Give yourself a chance:

Give yourself a chance:

When you live abroad for so many years, it’s pretty weird: as if you’ve developed a third identity.

It’s like being able to see both worlds from above (or from the outside), and it’s incredibly valuable as we can understand different POVs.

I find that I have become much more open. I often ask myself: Why do things happen this way here? What can I do about this or that? What are the norms here? And what about unspoken norms?

Because what is right in Denmark can be perceived as different in my home country. And the opposite is also true.

Rude or to the point?
Here is a story that a Brazilian living in Sweden recently shared on Insta.

She and her (Brazilian) friends were talking before the hot yoga class started when an elderly gentleman suddenly said, “Shut up!”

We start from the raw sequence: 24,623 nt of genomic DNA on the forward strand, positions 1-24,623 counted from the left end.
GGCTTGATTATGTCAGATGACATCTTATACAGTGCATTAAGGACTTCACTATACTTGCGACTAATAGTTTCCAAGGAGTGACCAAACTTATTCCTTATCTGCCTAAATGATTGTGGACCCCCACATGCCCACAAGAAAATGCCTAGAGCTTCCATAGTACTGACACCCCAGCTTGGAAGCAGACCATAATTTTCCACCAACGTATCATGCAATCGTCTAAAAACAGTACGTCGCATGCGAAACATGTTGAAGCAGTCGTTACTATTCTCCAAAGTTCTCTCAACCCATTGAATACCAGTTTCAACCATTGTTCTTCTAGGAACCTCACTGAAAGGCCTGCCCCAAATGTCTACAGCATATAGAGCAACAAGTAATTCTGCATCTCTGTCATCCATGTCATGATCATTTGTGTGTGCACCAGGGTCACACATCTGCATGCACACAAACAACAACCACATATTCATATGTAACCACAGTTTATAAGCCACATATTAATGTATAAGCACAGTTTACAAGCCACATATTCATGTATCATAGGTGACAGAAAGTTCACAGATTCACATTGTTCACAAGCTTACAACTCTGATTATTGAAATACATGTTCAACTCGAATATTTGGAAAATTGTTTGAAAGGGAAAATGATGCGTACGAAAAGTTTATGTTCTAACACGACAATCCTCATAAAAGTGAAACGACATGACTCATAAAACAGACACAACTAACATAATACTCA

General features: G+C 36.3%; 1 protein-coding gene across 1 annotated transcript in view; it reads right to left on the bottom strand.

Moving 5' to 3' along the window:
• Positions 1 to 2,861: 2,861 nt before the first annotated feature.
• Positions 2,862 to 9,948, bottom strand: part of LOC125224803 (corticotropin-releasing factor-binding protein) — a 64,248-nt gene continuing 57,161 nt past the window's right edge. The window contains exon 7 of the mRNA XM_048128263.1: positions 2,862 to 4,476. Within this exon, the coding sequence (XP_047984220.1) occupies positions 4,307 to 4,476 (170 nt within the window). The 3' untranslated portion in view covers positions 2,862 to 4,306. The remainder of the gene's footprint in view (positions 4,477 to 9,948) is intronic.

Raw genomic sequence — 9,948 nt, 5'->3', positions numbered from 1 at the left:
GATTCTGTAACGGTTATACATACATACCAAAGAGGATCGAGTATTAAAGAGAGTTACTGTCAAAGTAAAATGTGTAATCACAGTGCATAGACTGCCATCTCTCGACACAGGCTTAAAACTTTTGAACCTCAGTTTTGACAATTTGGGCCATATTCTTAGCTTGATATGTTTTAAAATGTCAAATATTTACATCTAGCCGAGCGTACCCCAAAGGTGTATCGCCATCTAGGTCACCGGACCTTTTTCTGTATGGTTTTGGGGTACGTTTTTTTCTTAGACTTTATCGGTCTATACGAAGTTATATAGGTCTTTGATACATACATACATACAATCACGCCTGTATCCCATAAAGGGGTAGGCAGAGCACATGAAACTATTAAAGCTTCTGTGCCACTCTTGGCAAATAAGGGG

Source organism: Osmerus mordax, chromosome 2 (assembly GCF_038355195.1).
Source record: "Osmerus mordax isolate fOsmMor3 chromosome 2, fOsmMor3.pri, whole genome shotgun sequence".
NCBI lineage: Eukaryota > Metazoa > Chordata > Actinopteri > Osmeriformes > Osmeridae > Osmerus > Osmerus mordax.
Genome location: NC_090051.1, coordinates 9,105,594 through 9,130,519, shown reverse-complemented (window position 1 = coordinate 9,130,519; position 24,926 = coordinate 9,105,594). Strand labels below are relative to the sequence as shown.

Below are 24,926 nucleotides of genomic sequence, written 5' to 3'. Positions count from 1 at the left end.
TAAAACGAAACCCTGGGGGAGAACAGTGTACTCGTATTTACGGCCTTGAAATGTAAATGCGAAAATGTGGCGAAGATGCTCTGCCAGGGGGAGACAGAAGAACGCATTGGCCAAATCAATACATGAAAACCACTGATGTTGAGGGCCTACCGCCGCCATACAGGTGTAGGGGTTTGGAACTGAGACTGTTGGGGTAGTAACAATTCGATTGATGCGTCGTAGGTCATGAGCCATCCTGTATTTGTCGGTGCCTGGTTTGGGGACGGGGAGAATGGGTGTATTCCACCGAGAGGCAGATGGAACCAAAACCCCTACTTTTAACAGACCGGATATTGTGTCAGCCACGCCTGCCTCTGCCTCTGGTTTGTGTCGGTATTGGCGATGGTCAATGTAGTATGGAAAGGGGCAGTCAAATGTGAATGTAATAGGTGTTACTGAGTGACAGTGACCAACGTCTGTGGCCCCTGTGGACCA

She and her friends were startled and immediately went into radio mode.

Was he rude? Maybe. But he also drew a line and set clear boundaries.

Depends on your culture
Historically, Brazilians tend to avoid confrontation.

In Scandinavia and even more so in the Netherlands, people are embracing confrontation. It’s part of their culture to be brutally direct.

It can sometimes seem like ‘hard’ or even rude, but it all depends on where you come from.

Talking about and debating culture is fascinating. In a borderless world where we can work with people from just about any country, it is a hugely important topic.

Exchange of POVs
As for the Brazilian lady, we exchanged messages and I shared my POV.

Being perceived as rude can sometimes have a lot to do with your background and what you consider to be right or wrong.

I would love to hear your opinion on how to deal with different cultures and POVs?

Source: The Nordic Page